France, with its government and its multinationals, is one of the world’s leading arms dealers. And more than anywhere else, they are not held accountable for these sales. 

All the more worrying when France sells arms to the fascist regime of Saudi Arabia used to bomb and starve the children of Yemen, a war waged by the coalition of the reactionary Arab monarchies with the blessing of Western powers.

France continues to play at policing its erstwhile colonies, never failing to support the brutal murderers in power such as Biya in Cameroon and Sassou-Ngesso in the Congo, and having previously supplied the genocidal murderers in Rwanda with arms, they are now arming the militia in the Central African Republic, etc. 

Yes, Trump is waging a war against the peoples, but Macron is no better.

Only Xi Jinping is missing, the President of imperialist China stealing a march on his competitors in Latin America, Asia and Africa, vying as a direct rival to the USA.

Trump is war, that much is clear. But so too are Putin, Macron and all the rest.

Faced with a global crisis, an environmental crisis and the risk of a new financial crash like that of ten years ago, imperialism tends to toughen economic liberalism and all-out economic war.

Whatever strategies are rolled out by the imperialist powers (liberalisation, protectionism by word or deed, warmongering and military interventions, etc.), for everyone it will be a question of surviving or redefining one’s position in an increasingly fierce worldwide economic war.

Imperialism always means war everywhere just as surely as clouds bring rain.

Our arm is international solidarity, the joint struggle against the economic, social and environmental “catastrophe of Capitalism”. Solidarity with the Brazilian, Italian, Russian and American antifascists, support for the Chinese workers on strike against monopolies, support for the peoples of Africa, Latin America and Asia against imperialist looting, wherever it may come from.

Down with Trump, Poutine, Netanyahu and their cronies !

Against imperialism, Long live unity between the workers and the peoples of the World !

Macron, you’re our enemy here !

OCML Voie Prolétarienne, 8 November 2018


Imperialist War - Trotsky's Opportunism Revealed by Lenin : "The Defeat of One's Own Government in the Imperialist War by V. I. LENIN (Jul 26, 1915)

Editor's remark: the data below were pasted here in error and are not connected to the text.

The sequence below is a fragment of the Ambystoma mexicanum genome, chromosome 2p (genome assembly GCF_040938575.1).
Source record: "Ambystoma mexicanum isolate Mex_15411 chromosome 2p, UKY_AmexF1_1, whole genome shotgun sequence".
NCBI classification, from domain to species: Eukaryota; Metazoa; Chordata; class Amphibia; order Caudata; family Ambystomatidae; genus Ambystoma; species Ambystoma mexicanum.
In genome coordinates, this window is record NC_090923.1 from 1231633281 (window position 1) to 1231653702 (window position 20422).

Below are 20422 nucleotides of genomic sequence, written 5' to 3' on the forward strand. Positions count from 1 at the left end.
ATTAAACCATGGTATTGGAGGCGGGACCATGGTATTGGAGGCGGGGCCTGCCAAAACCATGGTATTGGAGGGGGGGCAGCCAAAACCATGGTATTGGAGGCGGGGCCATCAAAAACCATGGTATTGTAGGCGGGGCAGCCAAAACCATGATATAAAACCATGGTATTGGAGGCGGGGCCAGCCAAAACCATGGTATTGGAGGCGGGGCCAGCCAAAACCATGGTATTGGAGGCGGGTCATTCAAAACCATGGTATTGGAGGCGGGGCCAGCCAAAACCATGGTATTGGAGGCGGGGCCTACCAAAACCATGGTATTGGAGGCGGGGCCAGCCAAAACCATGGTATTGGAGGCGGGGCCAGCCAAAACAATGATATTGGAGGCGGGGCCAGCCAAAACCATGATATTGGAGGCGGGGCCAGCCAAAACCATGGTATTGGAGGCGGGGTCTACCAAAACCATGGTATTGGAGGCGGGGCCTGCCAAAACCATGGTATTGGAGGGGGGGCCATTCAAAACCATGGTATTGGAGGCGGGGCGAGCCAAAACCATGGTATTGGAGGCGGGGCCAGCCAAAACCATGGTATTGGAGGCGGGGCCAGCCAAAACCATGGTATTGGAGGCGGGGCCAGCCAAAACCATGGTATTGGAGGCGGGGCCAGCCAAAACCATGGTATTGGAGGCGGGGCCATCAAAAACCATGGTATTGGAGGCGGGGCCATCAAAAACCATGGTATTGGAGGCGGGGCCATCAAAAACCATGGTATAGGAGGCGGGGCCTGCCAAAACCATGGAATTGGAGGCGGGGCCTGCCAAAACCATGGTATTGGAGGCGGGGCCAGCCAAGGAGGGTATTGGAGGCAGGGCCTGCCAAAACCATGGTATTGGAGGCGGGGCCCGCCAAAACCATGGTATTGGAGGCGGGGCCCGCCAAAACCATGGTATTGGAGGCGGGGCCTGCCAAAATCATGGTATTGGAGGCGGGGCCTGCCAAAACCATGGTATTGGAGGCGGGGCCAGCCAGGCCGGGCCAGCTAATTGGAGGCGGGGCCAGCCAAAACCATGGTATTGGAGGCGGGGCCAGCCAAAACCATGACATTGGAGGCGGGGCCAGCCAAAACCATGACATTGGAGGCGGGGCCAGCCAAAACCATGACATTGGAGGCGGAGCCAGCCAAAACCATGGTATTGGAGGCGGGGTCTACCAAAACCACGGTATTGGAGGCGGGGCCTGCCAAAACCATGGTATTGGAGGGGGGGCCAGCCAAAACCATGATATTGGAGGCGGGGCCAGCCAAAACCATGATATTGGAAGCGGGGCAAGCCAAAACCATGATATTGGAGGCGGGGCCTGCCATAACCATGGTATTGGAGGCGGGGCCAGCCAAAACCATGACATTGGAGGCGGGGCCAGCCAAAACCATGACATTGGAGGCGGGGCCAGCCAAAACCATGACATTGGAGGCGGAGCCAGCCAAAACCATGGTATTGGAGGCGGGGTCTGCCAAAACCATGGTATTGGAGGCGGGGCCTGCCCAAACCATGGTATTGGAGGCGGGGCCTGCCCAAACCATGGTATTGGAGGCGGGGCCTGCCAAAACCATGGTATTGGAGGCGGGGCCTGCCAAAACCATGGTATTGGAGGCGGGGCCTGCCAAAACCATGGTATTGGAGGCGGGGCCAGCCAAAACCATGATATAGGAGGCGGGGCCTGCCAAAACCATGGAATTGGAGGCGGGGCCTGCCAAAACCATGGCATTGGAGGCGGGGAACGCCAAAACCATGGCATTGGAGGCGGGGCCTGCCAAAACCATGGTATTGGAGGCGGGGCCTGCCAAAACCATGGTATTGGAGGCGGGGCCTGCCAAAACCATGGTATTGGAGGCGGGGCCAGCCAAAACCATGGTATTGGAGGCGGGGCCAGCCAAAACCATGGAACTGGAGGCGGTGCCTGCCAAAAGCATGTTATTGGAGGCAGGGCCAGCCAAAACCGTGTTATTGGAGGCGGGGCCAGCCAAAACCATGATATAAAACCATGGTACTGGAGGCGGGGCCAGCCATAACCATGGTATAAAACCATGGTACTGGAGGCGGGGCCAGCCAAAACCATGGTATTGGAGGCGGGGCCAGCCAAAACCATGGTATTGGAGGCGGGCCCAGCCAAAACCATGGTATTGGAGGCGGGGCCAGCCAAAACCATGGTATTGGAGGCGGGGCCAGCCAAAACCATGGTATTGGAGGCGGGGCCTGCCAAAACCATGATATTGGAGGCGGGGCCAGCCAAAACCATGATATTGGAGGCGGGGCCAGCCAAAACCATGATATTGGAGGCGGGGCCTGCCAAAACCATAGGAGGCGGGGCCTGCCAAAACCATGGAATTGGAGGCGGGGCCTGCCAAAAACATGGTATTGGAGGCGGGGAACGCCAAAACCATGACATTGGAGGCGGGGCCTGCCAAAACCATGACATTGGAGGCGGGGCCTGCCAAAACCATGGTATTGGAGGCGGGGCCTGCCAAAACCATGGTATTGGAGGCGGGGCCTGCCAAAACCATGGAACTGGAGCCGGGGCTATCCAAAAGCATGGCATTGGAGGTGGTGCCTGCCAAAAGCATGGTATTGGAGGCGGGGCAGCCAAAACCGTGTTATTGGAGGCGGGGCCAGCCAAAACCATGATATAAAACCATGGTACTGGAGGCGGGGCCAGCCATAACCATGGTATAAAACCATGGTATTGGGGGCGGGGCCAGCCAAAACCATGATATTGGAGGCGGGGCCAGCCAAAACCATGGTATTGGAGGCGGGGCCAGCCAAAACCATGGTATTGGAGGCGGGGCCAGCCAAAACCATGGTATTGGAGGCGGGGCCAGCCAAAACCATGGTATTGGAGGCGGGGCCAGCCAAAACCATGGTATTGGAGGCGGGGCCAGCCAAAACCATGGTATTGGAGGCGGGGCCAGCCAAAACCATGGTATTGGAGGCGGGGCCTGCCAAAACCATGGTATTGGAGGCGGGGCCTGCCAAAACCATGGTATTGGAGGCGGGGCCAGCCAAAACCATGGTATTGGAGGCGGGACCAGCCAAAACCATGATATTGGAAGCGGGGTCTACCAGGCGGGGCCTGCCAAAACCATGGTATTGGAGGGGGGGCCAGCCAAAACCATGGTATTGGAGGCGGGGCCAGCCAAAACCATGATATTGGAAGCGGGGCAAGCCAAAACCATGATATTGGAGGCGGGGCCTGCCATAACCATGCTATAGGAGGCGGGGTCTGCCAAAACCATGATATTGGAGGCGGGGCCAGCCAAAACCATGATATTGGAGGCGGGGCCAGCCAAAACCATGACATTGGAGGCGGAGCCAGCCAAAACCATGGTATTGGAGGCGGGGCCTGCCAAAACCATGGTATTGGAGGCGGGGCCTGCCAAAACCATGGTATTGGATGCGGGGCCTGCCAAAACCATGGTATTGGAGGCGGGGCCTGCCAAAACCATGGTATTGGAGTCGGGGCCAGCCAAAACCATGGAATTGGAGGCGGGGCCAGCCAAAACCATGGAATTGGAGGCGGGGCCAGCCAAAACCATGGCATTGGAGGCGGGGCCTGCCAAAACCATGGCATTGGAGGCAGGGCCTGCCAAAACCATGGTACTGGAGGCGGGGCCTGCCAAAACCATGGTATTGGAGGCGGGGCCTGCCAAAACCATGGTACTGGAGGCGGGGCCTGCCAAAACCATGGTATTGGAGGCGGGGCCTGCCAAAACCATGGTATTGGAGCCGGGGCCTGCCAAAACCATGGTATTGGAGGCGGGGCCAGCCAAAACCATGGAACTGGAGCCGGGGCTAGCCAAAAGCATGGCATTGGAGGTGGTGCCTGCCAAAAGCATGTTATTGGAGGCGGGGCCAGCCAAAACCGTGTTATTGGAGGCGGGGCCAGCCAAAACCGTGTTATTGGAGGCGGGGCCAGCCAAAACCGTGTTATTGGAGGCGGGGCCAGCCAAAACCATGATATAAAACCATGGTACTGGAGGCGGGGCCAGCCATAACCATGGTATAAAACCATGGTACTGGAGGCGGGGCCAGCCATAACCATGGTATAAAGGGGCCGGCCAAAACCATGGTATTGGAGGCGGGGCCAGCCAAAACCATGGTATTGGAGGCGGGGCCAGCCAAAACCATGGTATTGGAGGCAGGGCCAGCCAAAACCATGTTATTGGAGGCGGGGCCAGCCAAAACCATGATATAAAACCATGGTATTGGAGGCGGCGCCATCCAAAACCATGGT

Our Comrades have recently had the opportunity to expose Trotskyist lies about the Second World War  especially the period between 1939 - 1941

Imperialist War is an achilles heel of Trotskyism amd Lenin exposed the reactionary high flown phraselogy of Trotsky on Imperialist War during the First World War and it is time we learned the lessons of history

During a reactionary war a revolutionary class cannot but desire the defeat of its government.

This is axiomatic, and disputed only by conscious partisans or helpless satellites of the social-chauvinists. 

Among the former, for instance, is Semkovsky of the Organising Committee (No. 2 of its Izvestia), and among the latter, Trotsky and Bukvoyed,[2] and Kautsky in Germany. 

To desire Russia’s defeat, Trotsky writes, is “an uncalled-for and absolutely unjustifiable concession to the political methodology of social-patriotism, which would replace the revolutionary struggle against the war and the conditions causing it, with an orientation—highly arbitrary in the present conditions—towards the lesser evil” (Nashe Slovo No. 105).

This is an instance of high-flown phraseology with which Trotsky always justifies opportunism

A “revolutionary struggle against the war” is merely an empty and meaning less exclamation, something at which the heroes of the Second International excel, unless it means revolutionary action against one’s own government even in wartime. 

One has only to do some thinking in order to understand this. Wartime revolutionary action against one’s own government indubitably means, not only desiring its defeat, but really facilitating such a defeat. ("Discerning reader”: note that this does not mean “blowing up bridges”, organising unsuccessful strikes in the war industries, and ·in general helping the government defeat the revolutionaries.)

The phrase-bandying Trotsky has completely lost his bearings on a simple issue. 

It seems to him that to desire Russia’s defeat means desiring the victory of Germany. (Bukvoyed and Semkovsky give more direct expression to the “thought”, or rather want of thought, which they share with Trotsky.) But Trotsky regards this as the “methodology of social-patriotism"! To help people that are unable to think for themselves, the Berne resolution (Sotsial Demokrat No. 40)[1] made it clear, that in all imperialist countries the proletariat must now desire the defeat of its own government. 

Bukvoyed and Trotsky preferred to avoid this truth, while Semkovsky (an opportunist who is more useful to the working class than all the others, thanks to his naively frank reiteration of bourgeois wisdom) blurted out the following: “This is nonsense, because either Germany or Russia can win” (Izvestia No. 2).

Take the example of the Paris Commune. France was defeated by Germany but the workers were defeated by Bismarck and Thiers!

Had Bukvoyed and Trotsky done a little thinking, they would have realised that they have adopted the viewpoint on the war held by governments and the bourgeoisie, i.e., that they cringe to the “political methodology of social-patriotism”, to use Trotsky’s pretentious language.

A revolution in wartime means civil war; the conversion of a war between governments into a civil war is, on the one hand, facilitated by military reverses ("defeats") of governments; on the other hand, one cannot actually strive for such a conversion without thereby facilitating defeat.